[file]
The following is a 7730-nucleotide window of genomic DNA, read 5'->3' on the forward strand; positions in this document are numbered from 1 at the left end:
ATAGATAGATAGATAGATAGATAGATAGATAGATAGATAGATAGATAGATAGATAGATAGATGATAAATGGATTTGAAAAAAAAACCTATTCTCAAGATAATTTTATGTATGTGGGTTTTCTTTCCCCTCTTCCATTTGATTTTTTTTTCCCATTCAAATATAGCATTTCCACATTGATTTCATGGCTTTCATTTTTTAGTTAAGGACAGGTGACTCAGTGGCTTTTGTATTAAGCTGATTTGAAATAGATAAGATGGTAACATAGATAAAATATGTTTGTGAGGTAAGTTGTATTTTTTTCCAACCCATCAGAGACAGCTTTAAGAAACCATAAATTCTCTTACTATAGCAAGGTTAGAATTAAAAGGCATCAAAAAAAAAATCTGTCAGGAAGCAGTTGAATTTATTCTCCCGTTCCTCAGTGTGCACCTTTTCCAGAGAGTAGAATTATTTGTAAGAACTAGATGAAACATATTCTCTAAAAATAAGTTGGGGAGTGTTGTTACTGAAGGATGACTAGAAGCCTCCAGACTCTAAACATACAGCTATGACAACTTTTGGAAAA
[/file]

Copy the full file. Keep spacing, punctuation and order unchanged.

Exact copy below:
The following is a 7730-nucleotide window of genomic DNA, read 5'->3' on the forward strand; positions in this document are numbered from 1 at the left end:
ATAGATAGATAGATAGATAGATAGATAGATAGATAGATAGATAGATAGATAGATAGATAGATGATAAATGGATTTGAAAAAAAAACCTATTCTCAAGATAATTTTATGTATGTGGGTTTTCTTTCCCCTCTTCCATTTGATTTTTTTTTCCCATTCAAATATAGCATTTCCACATTGATTTCATGGCTTTCATTTTTTAGTTAAGGACAGGTGACTCAGTGGCTTTTGTATTAAGCTGATTTGAAATAGATAAGATGGTAACATAGATAAAATATGTTTGTGAGGTAAGTTGTATTTTTTTCCAACCCATCAGAGACAGCTTTAAGAAACCATAAATTCTCTTACTATAGCAAGGTTAGAATTAAAAGGCATCAAAAAAAAAATCTGTCAGGAAGCAGTTGAATTTATTCTCCCGTTCCTCAGTGTGCACCTTTTCCAGAGAGTAGAATTATTTGTAAGAACTAGATGAAACATATTCTCTAAAAATAAGTTGGGGAGTGTTGTTACTGAAGGATGACTAGAAGCCTCCAGACTCTAAACATACAGCTATGACAACTTTTGGAAAA